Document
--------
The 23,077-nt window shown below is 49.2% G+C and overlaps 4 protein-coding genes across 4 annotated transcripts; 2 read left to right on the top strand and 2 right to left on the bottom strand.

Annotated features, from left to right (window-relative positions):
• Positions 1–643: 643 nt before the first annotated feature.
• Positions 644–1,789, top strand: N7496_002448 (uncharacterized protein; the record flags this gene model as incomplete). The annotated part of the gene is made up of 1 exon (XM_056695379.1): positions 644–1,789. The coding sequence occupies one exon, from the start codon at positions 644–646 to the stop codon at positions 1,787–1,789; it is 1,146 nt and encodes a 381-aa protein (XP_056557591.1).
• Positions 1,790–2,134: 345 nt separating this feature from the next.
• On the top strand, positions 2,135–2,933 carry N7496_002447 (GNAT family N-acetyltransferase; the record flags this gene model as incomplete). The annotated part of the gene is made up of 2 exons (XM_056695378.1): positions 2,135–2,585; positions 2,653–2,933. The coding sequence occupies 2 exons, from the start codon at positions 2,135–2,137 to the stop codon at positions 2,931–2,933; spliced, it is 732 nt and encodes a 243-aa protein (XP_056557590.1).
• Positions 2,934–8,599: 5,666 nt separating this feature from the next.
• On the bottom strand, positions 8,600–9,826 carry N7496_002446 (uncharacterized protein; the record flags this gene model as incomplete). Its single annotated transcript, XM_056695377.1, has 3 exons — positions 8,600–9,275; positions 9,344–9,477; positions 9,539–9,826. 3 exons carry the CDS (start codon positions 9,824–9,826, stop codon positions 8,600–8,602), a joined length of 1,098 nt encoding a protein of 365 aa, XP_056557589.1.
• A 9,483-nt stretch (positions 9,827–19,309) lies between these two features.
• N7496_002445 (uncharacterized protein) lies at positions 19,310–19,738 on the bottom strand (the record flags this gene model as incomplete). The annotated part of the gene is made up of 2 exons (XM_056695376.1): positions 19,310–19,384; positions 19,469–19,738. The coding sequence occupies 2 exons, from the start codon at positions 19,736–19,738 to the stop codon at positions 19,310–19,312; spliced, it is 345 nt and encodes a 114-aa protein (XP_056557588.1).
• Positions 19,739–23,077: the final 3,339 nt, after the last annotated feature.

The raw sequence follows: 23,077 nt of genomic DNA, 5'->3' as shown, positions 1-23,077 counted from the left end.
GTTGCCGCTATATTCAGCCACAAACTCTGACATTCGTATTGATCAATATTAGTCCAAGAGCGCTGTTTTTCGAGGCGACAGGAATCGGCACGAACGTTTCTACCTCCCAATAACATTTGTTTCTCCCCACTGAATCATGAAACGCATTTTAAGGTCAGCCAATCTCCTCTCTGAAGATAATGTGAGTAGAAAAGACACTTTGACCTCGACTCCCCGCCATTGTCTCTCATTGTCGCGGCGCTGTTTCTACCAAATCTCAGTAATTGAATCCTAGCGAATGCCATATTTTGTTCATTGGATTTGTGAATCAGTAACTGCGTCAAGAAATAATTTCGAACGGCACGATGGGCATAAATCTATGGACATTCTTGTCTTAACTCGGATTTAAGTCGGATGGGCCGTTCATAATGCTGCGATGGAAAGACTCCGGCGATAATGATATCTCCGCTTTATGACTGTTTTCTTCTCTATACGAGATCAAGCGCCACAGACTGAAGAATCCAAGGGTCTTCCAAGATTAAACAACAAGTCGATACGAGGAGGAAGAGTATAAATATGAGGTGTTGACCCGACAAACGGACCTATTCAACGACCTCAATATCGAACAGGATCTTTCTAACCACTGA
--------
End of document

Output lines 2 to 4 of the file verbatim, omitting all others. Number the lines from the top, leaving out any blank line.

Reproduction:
Annotated features, from left to right (window-relative positions):
• Positions 1–643: 643 nt before the first annotated feature.
• Positions 644–1,789, top strand: N7496_002448 (uncharacterized protein; the record flags this gene model as incomplete). The annotated part of the gene is made up of 1 exon (XM_056695379.1): positions 644–1,789. The coding sequence occupies one exon, from the start codon at positions 644–646 to the stop codon at positions 1,787–1,789; it is 1,146 nt and encodes a 381-aa protein (XP_056557591.1).